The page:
Unlike Jacobs and Montour, Concordia student and part-time worker at a general store in town Vernon Goodleaf was optimistic about the potential for increased tourism. “She’s Mohawk, and I’m Mohawk, so I’m really proud of it. Sainthood is a prestigious thing, and a good thing all around for everybody. It’ll bring good tourism here because everyone will want to check it out.” Goodleaf hoped the increased tourism would spark an even greater interest in Kahnawake’s culture, to help get rid of “the stigma attached to the reservation.”

Whether explicitly or not, the legacy of the Oka Crisis haunted every conversation I had with Kahnawake residents. The “stigma” Goodleaf described is due to the 1990, an escalation of a land dispute between Mohawks in nearby Oka and the town’s government, who wanted to build a golf course on a traditional Mohawk burying ground. During the ten-week-long standoff between armed Mohawk militants and the Canadian military, the Mohawks of Kahnawake blockaded the Mercier Bridge in solidarity, stopping traffic between the island of Montreal and the South Shore. In the neighboring town of Châteauguay, residents responded to the crisis by burning an effigy of a Mohawk warrior.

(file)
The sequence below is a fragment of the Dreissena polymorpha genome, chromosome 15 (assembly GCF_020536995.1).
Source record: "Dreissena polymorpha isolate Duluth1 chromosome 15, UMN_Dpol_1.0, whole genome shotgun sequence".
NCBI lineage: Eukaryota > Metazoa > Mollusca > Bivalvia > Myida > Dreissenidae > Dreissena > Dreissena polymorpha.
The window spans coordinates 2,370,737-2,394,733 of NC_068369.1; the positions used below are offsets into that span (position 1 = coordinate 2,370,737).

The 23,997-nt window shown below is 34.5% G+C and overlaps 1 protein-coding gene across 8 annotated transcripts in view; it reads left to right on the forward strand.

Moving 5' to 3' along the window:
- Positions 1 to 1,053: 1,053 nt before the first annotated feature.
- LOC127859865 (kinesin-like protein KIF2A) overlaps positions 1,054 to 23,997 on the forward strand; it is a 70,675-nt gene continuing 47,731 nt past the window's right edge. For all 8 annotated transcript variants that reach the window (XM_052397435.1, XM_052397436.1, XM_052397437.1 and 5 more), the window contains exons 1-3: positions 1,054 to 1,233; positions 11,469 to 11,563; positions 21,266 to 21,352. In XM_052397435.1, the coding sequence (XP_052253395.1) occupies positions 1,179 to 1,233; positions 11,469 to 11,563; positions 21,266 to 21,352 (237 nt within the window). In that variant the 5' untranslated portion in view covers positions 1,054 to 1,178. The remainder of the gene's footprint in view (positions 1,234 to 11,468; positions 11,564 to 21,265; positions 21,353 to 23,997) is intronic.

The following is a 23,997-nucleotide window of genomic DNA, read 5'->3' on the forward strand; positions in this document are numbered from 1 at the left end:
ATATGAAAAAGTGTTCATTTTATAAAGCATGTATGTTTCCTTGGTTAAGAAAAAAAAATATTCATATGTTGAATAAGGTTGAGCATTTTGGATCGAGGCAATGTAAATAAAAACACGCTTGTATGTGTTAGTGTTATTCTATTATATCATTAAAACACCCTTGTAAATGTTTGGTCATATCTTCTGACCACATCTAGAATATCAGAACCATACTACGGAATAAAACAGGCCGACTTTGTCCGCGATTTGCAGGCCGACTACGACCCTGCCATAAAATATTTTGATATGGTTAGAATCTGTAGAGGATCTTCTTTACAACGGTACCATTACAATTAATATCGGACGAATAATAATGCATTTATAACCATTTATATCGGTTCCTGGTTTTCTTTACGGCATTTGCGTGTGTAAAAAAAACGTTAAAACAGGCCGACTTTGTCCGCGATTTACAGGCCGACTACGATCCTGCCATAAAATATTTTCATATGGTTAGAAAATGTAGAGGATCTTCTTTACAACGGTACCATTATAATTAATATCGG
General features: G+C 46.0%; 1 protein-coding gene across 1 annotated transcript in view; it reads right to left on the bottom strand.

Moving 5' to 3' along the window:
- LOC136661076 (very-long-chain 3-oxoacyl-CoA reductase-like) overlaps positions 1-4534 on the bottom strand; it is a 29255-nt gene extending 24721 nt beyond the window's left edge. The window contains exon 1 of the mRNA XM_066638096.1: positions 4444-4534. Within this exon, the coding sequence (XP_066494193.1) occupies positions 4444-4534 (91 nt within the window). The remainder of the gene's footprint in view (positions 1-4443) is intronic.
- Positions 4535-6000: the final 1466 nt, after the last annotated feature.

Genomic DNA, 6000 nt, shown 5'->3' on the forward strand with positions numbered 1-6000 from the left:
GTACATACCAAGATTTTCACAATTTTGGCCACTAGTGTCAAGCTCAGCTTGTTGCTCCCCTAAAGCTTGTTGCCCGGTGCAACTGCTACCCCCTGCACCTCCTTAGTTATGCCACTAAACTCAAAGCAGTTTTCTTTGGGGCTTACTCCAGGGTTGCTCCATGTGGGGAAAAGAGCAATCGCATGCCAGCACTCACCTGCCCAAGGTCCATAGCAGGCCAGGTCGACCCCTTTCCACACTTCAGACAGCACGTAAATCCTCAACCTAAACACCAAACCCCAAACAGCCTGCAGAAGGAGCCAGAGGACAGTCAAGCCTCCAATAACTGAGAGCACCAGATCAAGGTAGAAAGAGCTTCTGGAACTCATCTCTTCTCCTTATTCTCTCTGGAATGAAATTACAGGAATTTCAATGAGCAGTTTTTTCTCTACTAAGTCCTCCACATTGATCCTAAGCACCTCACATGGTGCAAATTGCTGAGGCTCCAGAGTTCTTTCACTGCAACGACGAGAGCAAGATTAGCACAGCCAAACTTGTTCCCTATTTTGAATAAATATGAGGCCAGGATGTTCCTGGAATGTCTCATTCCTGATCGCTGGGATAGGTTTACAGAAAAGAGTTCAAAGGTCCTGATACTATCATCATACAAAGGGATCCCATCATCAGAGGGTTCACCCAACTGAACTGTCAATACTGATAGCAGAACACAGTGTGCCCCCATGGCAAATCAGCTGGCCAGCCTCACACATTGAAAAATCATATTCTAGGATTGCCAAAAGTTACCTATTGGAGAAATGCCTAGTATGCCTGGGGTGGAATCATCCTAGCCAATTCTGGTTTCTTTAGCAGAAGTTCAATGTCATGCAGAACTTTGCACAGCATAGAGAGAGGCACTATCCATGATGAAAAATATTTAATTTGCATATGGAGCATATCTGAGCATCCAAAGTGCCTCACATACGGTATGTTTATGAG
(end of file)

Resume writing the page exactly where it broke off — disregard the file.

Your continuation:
“I was really young and I didn’t really understand anything about it. All I knew was that everything was blocked off and outside was the enemy. From then on it was just no French [language],” said Goodleaf. Goodleaf has recently changed his tune and sees fluency in French as a valuable tool.